The situation in Iraq is even more dire where long term unemployment, shortages of all kinds and the lack of basic services has made life unbearable for millions. The movement here is more cross-class but its ideology has been more nationalist with a desire to get all foreigners out of Iraq. This now includes Iran which dominates the country. After two Iranian consulates were burnt down, pro-Iranian militia, guided by Suleimani’s Revolutionary Guards, killed hundreds in response.

This militia followed up with an attack on the US Embassy. After a couple of days they were called off but this fact was not registered by Trump. The fatal connection between Iran and a US Embassy had been made in his brain. There was to be no new humiliation of the US in the region as in 1979. The man who had ordered both the shooting of Iraqi demonstrators, and the withdrawal of the Iraqi militia outside the US compound, was killed.1

It was a foolish action given that what was already happening in Iraq was the unravelling of Iranian influence. Now the US had given the Iranian regime a martyr — a martyr it badly needed. After all the demonstrations across North Africa and the Middle East had also been visited on Iran itself.

We have written many times about the strikes of Iranian workers against the lack of pay, particularly at Haft Tapeh in 2018.2 But in November last year the regime made the mistake of removing subsidies on fuel at a time when inflation stands at 40%. This sparked the most widespread resistance to the regime in a decade. In truth the issues were wider than fuel prices. The demonstrators also cited the rampant corruption of the Islamic Republic as their target.

The Razavi Economic Foundation, which comprises the Revolutionary Guards, and is presided over by Ayatollah Khamenei, pays no taxes nor is subject to any government control. Despite the suffering of the population, Khamenei confirmed the obvious corruption of the regime in September when he issued a decree exempting more of his cronies in the “House of Khameini” from paying taxes.3 This is a country where workers’ pay arrives months late. It is therefore no surprise that workers, including those at Haft Tapeh (despite the imprisonment and torture of their leaders), unemployed youth, wide sections of the professions and the petty bourgeoisie all joined in. Even the bazaar traders, once stalwarts of the regime, shut up shop in protest. The protests took place in 21 cities and 70 provinces across the country.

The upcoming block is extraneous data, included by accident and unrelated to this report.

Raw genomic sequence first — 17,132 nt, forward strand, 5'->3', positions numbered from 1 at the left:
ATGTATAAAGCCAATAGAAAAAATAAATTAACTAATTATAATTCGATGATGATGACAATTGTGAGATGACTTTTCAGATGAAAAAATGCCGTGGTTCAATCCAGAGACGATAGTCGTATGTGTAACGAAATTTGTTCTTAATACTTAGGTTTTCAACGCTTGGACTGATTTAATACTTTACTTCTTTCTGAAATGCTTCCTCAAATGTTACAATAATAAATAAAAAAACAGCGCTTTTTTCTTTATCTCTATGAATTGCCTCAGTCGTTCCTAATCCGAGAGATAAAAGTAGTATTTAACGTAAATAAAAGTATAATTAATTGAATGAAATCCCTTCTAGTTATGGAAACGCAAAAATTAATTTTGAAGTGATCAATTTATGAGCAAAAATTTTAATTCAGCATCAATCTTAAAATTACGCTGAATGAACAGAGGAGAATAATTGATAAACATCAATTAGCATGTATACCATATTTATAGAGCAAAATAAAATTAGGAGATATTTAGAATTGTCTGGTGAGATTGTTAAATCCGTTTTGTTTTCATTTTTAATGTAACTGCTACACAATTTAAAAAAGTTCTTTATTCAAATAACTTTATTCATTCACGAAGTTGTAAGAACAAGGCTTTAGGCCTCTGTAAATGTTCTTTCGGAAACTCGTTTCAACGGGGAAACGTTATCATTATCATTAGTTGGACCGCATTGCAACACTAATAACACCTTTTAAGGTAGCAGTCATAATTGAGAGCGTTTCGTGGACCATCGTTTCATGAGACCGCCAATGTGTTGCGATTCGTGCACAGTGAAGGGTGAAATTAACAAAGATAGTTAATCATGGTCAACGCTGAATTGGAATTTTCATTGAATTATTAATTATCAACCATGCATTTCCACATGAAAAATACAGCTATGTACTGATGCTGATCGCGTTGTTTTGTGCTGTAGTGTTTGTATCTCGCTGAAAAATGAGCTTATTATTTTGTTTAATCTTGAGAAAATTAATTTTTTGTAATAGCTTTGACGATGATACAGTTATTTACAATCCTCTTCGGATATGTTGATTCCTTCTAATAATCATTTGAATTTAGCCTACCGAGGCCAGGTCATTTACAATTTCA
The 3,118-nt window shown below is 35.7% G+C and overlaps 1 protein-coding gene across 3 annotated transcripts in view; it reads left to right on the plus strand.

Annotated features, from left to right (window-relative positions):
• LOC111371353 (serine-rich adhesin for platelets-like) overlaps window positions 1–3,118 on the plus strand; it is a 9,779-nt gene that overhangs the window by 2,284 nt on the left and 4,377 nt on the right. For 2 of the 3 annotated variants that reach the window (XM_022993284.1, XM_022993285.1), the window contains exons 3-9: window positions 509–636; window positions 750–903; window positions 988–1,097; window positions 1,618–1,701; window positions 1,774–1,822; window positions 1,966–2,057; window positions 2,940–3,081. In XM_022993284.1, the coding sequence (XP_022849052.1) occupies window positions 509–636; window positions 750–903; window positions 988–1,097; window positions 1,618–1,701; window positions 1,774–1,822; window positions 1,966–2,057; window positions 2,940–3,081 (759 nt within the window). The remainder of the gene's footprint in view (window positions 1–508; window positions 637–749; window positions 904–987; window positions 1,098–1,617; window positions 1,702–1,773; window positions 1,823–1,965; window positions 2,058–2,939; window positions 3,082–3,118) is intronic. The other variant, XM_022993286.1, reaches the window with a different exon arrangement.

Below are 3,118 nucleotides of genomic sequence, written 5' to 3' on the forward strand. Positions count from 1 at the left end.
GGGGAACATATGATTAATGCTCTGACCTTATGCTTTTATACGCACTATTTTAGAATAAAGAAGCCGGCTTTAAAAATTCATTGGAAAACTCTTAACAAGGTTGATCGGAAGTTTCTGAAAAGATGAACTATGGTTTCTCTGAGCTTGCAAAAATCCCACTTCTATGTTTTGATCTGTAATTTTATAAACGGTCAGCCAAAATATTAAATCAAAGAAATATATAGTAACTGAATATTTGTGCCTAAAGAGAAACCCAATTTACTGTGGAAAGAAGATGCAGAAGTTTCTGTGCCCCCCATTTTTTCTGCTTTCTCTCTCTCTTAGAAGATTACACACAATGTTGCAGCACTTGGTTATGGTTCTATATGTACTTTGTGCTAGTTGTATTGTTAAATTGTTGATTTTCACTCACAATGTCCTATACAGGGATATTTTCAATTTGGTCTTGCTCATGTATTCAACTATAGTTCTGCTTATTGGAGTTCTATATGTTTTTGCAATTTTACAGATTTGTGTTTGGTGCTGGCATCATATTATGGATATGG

At first the demonstrations were peaceful but when the Revolutionary Guard attacked them with live fire from the air and on the ground, anger erupted. Unemployed youths attacked police cars, banks (owned by the Revolutionary Guards), religious and government buildings, many of them disdaining to even hide their faces, in show of defiance born of desperation. The number of dead was at least 300 but since the Revolutionary Guards gathered up the bodies to hide the extent of those deaths (and shutting down the internet stopped photos of the massacres being relayed) it may be more. Relatives who asked for the bodies were arrested and cemeteries where funerals were being held were also attacked by the regime’s thugs. Thousands more were arrested and are now facing daily torture in prisons throughout Iran.

Order, or at least sullen acquiescence, was restored before the US killing of Suleimani offered the regime a gift. A gift they quickly squandered. After his body’s martyrs’ tour of the country had whipped up a nationalist frenzy, his funeral ended in the chaotic deaths of over 50 people. The incompetence of this performance though, was as nothing compared to the shooting down of the Ukrainian International Airlines Flight 752.